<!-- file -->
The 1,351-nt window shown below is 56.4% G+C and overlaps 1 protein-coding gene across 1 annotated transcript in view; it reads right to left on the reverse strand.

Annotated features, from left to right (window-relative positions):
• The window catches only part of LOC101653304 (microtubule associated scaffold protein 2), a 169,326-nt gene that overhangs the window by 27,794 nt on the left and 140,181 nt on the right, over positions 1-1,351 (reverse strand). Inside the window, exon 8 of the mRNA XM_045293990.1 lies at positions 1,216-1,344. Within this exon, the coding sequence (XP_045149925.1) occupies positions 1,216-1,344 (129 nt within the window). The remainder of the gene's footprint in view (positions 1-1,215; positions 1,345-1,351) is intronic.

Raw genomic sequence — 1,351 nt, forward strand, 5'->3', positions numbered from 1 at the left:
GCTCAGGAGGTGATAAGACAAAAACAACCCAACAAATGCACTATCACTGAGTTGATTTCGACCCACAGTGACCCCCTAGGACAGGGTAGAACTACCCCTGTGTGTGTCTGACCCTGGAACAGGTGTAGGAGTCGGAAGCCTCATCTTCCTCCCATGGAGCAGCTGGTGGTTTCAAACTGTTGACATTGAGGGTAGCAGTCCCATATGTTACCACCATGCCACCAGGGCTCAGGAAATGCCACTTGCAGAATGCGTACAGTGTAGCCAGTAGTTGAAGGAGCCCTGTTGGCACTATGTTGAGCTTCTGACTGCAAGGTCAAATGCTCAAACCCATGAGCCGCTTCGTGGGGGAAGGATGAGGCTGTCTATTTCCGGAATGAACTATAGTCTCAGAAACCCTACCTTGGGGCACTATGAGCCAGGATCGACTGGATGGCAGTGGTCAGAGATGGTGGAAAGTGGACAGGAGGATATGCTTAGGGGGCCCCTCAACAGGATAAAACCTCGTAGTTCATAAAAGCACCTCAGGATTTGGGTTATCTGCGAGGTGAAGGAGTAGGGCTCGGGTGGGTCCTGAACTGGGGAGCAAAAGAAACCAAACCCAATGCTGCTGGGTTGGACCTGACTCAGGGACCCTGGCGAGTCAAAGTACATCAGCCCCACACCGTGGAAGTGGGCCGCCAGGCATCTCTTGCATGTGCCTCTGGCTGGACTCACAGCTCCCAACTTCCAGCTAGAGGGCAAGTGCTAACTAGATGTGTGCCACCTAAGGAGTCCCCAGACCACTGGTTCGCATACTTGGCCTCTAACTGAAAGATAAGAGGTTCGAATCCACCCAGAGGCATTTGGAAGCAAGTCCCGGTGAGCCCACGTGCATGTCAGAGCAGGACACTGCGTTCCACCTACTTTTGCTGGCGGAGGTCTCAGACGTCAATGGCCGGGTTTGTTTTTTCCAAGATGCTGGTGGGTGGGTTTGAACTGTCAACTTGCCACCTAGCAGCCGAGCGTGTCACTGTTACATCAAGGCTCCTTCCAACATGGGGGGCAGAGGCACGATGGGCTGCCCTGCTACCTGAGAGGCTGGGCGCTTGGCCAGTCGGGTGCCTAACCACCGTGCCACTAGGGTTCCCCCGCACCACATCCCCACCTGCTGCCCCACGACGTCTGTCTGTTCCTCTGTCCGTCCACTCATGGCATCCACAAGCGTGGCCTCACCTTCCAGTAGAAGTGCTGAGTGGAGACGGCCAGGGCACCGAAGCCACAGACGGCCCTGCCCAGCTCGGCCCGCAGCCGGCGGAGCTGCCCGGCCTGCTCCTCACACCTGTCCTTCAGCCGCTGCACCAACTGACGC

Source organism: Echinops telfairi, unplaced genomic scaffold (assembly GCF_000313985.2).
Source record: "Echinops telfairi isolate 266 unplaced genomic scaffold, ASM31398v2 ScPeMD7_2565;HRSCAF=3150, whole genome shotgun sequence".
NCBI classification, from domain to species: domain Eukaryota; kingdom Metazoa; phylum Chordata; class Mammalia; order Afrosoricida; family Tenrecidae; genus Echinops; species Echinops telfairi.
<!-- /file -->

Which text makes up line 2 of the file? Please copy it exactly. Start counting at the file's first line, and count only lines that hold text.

Annotated features, from left to right (window-relative positions):